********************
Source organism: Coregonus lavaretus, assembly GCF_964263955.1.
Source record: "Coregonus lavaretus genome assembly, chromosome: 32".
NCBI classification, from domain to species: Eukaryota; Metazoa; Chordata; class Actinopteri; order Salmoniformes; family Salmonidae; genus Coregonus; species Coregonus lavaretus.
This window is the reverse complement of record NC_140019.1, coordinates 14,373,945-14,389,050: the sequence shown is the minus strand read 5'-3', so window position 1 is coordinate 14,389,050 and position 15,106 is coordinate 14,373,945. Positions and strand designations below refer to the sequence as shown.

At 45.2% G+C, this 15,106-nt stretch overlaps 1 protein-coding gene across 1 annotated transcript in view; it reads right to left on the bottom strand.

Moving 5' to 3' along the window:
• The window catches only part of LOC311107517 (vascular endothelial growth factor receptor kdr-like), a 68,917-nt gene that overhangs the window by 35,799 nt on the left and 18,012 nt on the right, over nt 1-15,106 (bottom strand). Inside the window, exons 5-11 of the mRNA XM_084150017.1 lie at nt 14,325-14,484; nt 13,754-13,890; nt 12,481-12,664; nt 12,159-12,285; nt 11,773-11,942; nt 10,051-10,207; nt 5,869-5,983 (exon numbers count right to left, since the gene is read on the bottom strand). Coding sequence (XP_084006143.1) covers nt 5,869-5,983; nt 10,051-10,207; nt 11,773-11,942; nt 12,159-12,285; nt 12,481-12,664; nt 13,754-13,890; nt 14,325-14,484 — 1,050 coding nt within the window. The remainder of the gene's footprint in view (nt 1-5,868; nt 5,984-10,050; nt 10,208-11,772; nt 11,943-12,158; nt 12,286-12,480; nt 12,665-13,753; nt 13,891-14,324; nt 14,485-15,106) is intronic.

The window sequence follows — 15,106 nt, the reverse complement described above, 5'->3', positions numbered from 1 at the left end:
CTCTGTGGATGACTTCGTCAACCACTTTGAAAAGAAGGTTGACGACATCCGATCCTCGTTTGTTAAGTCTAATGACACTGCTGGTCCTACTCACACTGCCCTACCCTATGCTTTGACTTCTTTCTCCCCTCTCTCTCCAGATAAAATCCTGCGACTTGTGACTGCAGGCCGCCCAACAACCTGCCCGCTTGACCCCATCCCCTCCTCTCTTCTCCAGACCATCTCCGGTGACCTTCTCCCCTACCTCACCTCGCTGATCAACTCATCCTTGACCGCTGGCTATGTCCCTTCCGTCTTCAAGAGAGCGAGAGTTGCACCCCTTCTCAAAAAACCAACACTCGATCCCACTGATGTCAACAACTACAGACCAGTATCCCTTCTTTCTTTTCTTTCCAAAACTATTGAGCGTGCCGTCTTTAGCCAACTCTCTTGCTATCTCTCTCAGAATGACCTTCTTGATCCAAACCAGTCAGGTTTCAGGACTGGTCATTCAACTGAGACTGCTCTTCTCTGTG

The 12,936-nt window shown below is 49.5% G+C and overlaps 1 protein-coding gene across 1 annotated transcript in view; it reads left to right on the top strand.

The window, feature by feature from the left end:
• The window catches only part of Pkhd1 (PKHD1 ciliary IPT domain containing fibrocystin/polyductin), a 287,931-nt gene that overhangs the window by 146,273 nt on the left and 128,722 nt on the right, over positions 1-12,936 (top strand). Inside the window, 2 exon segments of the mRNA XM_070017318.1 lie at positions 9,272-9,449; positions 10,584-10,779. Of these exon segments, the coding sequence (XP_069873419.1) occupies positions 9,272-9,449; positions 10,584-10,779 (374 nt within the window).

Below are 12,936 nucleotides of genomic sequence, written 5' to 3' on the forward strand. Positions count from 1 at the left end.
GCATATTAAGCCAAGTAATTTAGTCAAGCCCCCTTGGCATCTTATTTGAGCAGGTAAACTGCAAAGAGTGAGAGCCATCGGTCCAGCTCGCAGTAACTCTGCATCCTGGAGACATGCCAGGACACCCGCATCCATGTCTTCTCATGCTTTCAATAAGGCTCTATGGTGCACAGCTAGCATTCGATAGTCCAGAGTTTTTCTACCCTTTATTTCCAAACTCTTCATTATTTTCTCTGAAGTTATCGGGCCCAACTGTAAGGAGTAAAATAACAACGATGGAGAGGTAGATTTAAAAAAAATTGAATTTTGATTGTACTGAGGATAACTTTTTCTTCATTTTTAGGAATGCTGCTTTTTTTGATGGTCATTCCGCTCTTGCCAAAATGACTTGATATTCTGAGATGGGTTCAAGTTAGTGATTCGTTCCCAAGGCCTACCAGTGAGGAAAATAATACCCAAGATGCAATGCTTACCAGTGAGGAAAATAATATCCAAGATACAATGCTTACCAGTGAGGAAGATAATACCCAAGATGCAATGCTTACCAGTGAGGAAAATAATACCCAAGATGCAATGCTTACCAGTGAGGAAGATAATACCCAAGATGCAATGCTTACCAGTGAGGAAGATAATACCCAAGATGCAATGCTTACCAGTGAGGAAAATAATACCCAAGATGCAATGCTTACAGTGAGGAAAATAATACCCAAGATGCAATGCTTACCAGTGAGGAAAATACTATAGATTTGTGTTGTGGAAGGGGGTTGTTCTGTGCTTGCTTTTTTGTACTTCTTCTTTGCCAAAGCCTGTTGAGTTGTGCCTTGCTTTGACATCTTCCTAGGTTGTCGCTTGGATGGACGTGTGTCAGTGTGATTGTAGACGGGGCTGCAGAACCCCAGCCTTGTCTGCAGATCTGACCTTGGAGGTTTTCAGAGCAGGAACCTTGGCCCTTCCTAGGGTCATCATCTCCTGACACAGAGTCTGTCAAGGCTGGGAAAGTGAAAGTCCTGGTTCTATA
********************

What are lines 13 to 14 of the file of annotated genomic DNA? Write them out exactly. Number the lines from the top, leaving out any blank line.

Below are 12,936 nucleotides of genomic sequence, written 5' to 3' on the forward strand. Positions count from 1 at the left end.
GCATATTAAGCCAAGTAATTTAGTCAAGCCCCCTTGGCATCTTATTTGAGCAGGTAAACTGCAAAGAGTGAGAGCCATCGGTCCAGCTCGCAGTAACTCTGCATCCTGGAGACATGCCAGGACACCCGCATCCATGTCTTCTCATGCTTTCAATAAGGCTCTATGGTGCACAGCTAGCATTCGATAGTCCAGAGTTTTTCTACCCTTTATTTCCAAACTCTTCATTATTTTCTCTGAAGTTATCGGGCCCAACTGTAAGGAGTAAAATAACAACGATGGAGAGGTAGATTTAAAAAAAATTGAATTTTGATTGTACTGAGGATAACTTTTTCTTCATTTTTAGGAATGCTGCTTTTTTTGATGGTCATTCCGCTCTTGCCAAAATGACTTGATATTCTGAGATGGGTTCAAGTTAGTGATTCGTTCCCAAGGCCTACCAGTGAGGAAAATAATACCCAAGATGCAATGCTTACCAGTGAGGAAAATAATATCCAAGATACAATGCTTACCAGTGAGGAAGATAATACCCAAGATGCAATGCTTACCAGTGAGGAAAATAATACCCAAGATGCAATGCTTACCAGTGAGGAAGATAATACCCAAGATGCAATGCTTACCAGTGAGGAAGATAATACCCAAGATGCAATGCTTACCAGTGAGGAAAATAATACCCAAGATGCAATGCTTACAGTGAGGAAAATAATACCCAAGATGCAATGCTTACCAGTGAGGAAAATACTATAGATTTGTGTTGTGGAAGGGGGTTGTTCTGTGCTTGCTTTTTTGTACTTCTTCTTTGCCAAAGCCTGTTGAGTTGTGCCTTGCTTTGACATCTTCCTAGGTTGTCGCTTGGATGGACGTGTGTCAGTGTGATTGTAGACGGGGCTGCAGAACCCCAGCCTTGTCTGCAGATCTGACCTTGGAGGTTTTCAGAGCAGGAACCTTGGCCCTTCCTAGGGTCATCATCTCCTGACACAGAGTCTGTCAAGGCTGGGAAAGTGAAAGTCCTGGTTCTATA